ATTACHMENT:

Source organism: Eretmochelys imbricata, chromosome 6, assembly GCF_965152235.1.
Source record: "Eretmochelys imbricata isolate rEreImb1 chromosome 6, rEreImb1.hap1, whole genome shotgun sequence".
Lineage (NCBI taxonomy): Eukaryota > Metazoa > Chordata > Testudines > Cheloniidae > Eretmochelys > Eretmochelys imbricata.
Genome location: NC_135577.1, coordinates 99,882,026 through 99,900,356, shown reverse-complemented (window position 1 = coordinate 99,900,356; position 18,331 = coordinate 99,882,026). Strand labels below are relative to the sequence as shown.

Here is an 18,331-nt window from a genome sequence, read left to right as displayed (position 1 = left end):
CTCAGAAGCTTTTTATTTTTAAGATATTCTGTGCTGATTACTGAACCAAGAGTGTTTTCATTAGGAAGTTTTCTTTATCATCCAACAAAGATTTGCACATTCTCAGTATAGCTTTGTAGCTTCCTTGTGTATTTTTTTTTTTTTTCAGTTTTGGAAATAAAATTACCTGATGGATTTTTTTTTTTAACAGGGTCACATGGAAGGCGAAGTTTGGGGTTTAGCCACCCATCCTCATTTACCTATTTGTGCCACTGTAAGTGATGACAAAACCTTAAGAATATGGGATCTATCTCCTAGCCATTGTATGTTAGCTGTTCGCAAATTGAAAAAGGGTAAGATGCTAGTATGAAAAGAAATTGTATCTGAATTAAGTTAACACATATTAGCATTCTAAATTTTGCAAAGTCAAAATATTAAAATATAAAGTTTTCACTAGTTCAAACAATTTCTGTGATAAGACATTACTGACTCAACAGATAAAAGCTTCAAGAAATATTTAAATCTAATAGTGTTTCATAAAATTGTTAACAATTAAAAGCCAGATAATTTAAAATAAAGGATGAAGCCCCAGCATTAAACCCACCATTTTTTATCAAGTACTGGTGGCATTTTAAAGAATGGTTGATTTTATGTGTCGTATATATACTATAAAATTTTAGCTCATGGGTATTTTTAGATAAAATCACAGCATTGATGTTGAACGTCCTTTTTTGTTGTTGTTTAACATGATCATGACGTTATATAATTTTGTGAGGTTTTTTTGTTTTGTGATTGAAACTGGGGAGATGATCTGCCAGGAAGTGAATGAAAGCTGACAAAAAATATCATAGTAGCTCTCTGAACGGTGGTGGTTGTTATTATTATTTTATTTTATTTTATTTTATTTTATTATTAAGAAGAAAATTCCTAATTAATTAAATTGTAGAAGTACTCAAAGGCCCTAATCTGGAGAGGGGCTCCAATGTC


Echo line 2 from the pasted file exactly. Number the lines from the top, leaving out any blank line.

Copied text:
Source record: "Eretmochelys imbricata isolate rEreImb1 chromosome 6, rEreImb1.hap1, whole genome shotgun sequence".